‘Bellis’, Brisbane’s sustainable house and garden, produces 4 metric tonnes of compost a year. Using low till, ecologically sustainable gardening techniques enables this property to sequester 0.638 metric tonnes of atmospheric CO2 gas each year. Doesn’t sound much, does it?
In the USA, a thirty year study by the Rodale Institute discovered that ecologically sustainable farming, where compost is central to food production, each 1 hectare of composted land sequesters 7.845 metric tonnes of atmospheric CO2 gas a year.
Andre Leu, the chairman of the Organic Federation of Australia, said “The important point about this ground breaking research is that the amount of CO2 sequestered is based on what has been achieved through current organic farming practices. This is not a theoretical estimate as in some of the tree plantation models, or unproven like the millions of dollars being spent on clean coal or mechanical geosequestration trials.”
By contrast, organic farming and gardening rely on using the natural carbon cycle to increase the amount of carbon stored in the soil. They achieve this by stimulating soil microorganisms to increase soil fertility, defend plants against disease and to improve plant nutrition and soil health. Commonly referred to by organic farmers as “black gold”, humus is a stable form of organic matter that remains in soil after prolonged microbial decomposition, and is an ultimate indicator of healthy soil. Carbon can be contained in stable humus fractions for more than 1,000 years.
Dr Andrew Monk, BFA Standards Committee Chair, says humus also helped farmers remain viable in dry times. “Humus is well-known for its moisture retention and resilient nature in extreme weather conditions. Strong soil has been a saving factor for many producers during recent droughts.”
Organic growers know that mycorrhizal fungi are a critical group of soil microorganisms to cultivate. These special fungi conserve soil carbon by secreting glomalin, a powerful glue, and using it to bind humus with clay and minerals to form aggregates. Natural carbon sequestration by this mechanism allows organic carbon to steadily accumulate in organically farmed soil, rather than being lost as an inorganic Greenhouse Gas to the atmosphere.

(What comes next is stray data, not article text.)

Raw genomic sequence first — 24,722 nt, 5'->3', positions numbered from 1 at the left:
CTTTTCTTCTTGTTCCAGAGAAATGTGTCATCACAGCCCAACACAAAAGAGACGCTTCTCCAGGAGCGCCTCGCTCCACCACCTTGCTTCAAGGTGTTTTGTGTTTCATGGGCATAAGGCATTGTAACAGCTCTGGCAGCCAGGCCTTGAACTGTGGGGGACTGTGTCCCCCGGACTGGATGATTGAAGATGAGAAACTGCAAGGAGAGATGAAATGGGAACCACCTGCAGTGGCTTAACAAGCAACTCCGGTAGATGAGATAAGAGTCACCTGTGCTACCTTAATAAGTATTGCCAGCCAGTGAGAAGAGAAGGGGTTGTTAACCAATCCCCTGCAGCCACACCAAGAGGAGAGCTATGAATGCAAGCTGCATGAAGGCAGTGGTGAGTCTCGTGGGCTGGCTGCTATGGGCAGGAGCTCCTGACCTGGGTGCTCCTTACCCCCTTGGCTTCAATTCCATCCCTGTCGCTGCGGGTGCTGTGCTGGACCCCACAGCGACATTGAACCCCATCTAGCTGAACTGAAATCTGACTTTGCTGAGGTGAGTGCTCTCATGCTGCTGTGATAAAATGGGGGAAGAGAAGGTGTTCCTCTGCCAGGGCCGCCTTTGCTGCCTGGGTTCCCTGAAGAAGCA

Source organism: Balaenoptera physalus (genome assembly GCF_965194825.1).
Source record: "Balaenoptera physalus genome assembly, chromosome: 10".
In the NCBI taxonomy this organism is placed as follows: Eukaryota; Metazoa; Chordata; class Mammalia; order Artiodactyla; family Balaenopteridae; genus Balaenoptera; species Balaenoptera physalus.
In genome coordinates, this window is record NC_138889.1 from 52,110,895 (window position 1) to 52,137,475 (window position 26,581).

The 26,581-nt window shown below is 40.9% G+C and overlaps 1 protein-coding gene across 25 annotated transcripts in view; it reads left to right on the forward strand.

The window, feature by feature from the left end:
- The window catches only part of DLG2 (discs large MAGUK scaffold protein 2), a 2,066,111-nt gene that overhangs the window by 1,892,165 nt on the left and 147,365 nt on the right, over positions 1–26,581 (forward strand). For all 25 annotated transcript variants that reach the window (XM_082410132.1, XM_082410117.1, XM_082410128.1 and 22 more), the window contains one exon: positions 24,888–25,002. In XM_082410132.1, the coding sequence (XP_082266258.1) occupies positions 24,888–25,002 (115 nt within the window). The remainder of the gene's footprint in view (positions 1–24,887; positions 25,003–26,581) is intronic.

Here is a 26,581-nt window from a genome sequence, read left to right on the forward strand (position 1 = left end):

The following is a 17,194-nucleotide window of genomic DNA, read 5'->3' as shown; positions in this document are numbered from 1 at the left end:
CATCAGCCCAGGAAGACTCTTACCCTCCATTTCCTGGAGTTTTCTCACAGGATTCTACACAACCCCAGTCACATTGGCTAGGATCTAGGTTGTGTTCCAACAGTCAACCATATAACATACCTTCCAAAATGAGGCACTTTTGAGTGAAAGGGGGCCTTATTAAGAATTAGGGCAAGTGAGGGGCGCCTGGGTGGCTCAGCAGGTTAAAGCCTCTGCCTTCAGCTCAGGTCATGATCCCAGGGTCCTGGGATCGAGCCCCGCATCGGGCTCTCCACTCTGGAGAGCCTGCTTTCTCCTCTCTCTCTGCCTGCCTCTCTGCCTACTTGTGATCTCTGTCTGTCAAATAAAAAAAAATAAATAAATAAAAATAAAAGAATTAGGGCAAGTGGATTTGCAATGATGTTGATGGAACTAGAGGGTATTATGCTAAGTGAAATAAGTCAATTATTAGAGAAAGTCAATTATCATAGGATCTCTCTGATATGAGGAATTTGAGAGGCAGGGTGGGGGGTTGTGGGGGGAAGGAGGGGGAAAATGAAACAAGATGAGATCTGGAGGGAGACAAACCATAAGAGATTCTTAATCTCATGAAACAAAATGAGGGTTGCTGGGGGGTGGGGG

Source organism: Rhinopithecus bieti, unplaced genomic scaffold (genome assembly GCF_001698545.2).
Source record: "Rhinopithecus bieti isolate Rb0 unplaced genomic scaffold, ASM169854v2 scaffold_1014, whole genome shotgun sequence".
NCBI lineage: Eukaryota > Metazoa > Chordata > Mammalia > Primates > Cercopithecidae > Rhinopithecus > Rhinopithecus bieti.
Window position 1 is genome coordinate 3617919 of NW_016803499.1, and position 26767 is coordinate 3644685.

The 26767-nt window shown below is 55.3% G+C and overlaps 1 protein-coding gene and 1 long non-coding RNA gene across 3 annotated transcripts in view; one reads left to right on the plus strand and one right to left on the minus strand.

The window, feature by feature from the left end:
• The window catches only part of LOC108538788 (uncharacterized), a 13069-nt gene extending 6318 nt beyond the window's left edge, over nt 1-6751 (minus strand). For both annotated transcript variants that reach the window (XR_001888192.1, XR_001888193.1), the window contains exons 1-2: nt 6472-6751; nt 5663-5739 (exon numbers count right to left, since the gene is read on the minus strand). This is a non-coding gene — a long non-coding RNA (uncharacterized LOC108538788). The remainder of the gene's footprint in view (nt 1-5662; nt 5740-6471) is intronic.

Sequestration starts in the first year of change. According to Australia’s CSIRO there is approximately 50 M ha of farmland in Australia, roughly 6 per cent of the land area. Using Rodale’s results this represents potential for at least 390 million tonnes of captured carbon per year.
Why have our representatives been ignoring a simple, cheap and effective means of reducing our carbon footprint? Perhaps it’s easier to throw money and resources at one big, headline project that promises ‘business as usual’ instead of looking at how we need change our damaging ways. The hard facts of Global Warming and Peak Oil mean that ‘business as usual’ is not an option.
According to the Australian Greenhouse Inventory in 2005, net Greenhouse gas emissions were 559,074,490. Therefore Australian farmers using compost could naturally sequester almost 70% (69.76%) of our emissions.
This extract comes from my article ‘Carbon Farming’ first published in the ABC’s ‘Organic Gardener’ magazine, 2008.
How will you celebrate International Compost Awareness Week?
9th May 2014